LoveToKnow had the pleasure of interviewing jewelry artist Ashley Akers about her handcrafted modern art jewelry. Ashley creates modern organic art jewelry with simple and elegant designs by mixing textures, shapes and colors with unusual objects. She strives to design unique jewelry that is bold and playful.
Artist Ashley Akers
Ashley Akers graduated with a Bachelor of Fine Arts from the University of North Texas in 1999. Her body of work includes modern cutting edge jewelry designs featuring gemstone collages, polymer clay art, fiber creations as well as organic objects. She also had some of her jewelry featured in Reader's Digest and the art magazine, 360 West. She now works as a jewelry designer in Forth Worth, Texas.
Ashley Akers Interview
Art came naturally to Ashley Akers since her mother is an artist and her father is a craftsman. Yet, Ashley has her own unique voice in the art world.
Early Art Career Influences
LoveToKnow (LTK): How did your parents influence your art?
Ashley Akers (Akers): My dad works with wood and my parent's home is filled with his beautiful handmade furniture. My dad can also figure out how to make just about anything, he has started welding and has made me several jewelry displays and a hydraulic press…My mom is a fiber artist, though she has worked with almost any art material you can think of.
I have recently incorporated fiber into my jewelry designs, and have plans to add wood soon as well. I think the influence from my parents mostly manifested in a do-it-yourself and make-it-yourself attitude. I grew up in a home full of handmade things.
LTK: What led you to a career in jewelry design?
Akers: My parents made some jewelry in college, so when I expressed interest in jewelry making in high school my dad taught me a bit of soldering and gave me some tools…I transferred to the University of North Texas my sophomore year of college and took a metalsmithing class for the first time. I was hooked instantly and declared metals as my major. I graduated with a BFA in 1999.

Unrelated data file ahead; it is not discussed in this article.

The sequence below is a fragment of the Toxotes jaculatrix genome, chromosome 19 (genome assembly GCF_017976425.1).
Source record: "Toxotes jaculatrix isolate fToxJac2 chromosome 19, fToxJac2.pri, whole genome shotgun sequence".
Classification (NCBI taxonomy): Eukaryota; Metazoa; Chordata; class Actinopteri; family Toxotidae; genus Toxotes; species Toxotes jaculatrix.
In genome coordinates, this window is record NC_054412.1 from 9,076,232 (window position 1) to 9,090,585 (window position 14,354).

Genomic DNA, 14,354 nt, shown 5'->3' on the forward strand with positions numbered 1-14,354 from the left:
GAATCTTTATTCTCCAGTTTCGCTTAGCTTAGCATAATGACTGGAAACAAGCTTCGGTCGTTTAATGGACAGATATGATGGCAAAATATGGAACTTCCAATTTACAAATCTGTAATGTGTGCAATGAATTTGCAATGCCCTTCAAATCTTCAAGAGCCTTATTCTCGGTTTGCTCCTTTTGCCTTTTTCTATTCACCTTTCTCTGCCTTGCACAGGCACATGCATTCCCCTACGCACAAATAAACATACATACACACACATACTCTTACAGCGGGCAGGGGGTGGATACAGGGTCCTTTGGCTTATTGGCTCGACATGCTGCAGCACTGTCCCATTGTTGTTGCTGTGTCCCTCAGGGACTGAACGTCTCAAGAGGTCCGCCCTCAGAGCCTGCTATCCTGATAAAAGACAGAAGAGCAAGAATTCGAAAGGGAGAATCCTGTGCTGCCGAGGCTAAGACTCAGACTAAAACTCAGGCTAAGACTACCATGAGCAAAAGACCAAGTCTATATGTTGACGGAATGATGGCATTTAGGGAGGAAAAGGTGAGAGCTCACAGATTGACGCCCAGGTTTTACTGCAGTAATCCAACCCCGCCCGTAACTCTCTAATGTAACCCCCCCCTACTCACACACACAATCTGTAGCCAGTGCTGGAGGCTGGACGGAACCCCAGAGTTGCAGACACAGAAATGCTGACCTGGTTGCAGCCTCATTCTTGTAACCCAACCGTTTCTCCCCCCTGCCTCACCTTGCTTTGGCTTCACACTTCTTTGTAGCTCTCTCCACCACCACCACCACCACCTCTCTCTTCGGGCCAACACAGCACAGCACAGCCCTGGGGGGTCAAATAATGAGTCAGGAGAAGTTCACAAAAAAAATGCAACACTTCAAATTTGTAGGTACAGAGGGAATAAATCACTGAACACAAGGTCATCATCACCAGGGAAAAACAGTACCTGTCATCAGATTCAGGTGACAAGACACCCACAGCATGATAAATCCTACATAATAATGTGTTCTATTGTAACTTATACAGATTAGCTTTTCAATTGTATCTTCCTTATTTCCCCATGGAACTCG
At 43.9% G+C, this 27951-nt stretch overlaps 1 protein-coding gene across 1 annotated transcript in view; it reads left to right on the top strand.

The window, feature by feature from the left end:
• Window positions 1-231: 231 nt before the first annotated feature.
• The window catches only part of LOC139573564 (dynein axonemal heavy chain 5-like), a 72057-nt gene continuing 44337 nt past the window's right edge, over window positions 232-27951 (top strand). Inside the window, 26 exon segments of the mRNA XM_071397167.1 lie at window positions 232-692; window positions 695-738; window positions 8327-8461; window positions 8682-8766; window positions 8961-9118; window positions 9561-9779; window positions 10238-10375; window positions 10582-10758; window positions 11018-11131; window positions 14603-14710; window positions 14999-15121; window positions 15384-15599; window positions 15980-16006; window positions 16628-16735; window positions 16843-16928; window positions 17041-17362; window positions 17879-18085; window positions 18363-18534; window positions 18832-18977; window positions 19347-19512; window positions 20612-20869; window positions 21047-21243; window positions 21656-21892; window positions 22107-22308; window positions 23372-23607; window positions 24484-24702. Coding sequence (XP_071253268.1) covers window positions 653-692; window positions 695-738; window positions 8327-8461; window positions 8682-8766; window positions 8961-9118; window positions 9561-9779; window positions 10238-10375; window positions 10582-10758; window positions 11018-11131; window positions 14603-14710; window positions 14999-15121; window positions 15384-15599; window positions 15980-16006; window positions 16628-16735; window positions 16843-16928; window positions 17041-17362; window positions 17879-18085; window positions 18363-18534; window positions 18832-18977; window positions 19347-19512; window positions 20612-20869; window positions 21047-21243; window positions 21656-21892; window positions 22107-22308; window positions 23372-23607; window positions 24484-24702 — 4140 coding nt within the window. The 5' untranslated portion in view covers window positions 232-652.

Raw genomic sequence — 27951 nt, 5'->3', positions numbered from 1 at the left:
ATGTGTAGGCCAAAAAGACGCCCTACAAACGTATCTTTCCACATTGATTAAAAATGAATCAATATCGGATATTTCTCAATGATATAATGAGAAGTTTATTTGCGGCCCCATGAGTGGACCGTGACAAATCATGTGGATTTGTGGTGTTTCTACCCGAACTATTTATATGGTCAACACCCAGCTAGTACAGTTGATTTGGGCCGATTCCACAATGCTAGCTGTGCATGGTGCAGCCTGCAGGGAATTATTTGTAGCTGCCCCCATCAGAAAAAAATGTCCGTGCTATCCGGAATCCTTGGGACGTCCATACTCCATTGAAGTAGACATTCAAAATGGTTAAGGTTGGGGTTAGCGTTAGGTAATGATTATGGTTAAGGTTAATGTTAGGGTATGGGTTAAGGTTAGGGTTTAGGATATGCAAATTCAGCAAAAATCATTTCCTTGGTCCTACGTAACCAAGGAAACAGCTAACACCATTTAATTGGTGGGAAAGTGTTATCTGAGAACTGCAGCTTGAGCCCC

For seven years I worked at a small garden shop and made my jewelry on the side. I did small local shows and didn't have many other venues for sales until I discovered Etsy in the summer of 2000. I quit my job at the garden center to work on jewelry full-time at the end of 2007.
Jewelry Style and Techniques
LTK: How would you describe your jewelry and style?
Akers: My metalwork is simple, clean and modern and creates a framework for colorful and sometimes nontraditional elements that I incorporate into my jewelry. I create bold, modern and playful pieces of jewelry.
LTK: What type of materials do you commonly work with?
Akers: My metal work is done with sterling silver and copper. I bring color and contrast to my work with gemstones, pebbles, polymer clay and fiber.
LTK: What type of jewelry techniques do you use in your art jewelry?
Akers: I hand fabricate all of my work. I primarily solder and use cold connections, such as tube rivets, for fabricating my designs. I incorporate bezel settings for both gemstones and non-traditional materials like pebbles and fiber, and more recently tab settings. I form shapes with my hydraulic press, drill holes for both function and decoration, and use my hammer for texturing. I also use saw piercing to create repetitive textural elements.